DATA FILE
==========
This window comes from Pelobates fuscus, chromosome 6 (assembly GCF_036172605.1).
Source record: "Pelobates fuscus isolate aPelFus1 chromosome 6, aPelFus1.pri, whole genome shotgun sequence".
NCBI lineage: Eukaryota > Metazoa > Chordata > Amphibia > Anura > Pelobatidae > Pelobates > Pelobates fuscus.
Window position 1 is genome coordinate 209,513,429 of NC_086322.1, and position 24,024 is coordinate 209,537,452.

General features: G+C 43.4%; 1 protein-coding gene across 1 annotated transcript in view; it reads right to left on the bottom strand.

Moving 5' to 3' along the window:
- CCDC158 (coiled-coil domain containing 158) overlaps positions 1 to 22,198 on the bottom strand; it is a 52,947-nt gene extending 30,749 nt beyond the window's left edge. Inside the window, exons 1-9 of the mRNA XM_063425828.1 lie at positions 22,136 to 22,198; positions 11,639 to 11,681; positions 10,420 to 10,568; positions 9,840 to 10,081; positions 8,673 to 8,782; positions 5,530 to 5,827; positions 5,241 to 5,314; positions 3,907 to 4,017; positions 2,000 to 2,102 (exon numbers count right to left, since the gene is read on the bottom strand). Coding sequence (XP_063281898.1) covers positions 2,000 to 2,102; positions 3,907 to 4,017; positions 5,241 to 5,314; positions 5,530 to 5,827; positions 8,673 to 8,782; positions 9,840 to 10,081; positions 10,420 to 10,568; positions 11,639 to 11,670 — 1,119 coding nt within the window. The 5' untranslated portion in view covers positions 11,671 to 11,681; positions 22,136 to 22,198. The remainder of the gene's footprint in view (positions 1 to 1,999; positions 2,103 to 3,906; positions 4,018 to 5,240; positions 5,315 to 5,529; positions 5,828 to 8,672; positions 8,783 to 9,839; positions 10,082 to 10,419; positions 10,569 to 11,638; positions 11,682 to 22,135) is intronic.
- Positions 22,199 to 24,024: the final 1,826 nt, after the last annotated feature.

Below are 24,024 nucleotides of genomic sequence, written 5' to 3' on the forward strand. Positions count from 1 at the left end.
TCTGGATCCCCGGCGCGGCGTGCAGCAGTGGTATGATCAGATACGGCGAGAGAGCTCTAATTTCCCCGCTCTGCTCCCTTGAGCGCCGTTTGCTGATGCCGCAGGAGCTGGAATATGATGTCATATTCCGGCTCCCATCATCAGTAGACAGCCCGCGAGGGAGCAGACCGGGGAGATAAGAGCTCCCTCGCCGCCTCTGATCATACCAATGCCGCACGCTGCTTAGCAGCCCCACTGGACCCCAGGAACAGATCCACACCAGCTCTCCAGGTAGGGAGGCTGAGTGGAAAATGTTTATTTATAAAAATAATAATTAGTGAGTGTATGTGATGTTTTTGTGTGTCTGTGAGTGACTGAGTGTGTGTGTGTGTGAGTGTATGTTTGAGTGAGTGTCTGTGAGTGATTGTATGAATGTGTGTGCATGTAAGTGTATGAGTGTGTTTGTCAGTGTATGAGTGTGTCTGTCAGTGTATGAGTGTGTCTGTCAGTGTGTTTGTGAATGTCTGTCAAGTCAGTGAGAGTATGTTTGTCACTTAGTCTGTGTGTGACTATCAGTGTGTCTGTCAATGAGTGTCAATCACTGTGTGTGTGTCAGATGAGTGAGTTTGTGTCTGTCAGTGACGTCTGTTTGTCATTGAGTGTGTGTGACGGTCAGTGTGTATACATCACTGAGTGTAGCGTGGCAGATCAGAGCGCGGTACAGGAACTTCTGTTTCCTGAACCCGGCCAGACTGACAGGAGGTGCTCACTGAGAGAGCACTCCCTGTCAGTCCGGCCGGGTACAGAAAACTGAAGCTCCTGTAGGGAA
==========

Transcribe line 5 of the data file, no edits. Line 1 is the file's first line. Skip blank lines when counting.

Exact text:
General features: G+C 43.4%; 1 protein-coding gene across 1 annotated transcript in view; it reads right to left on the bottom strand.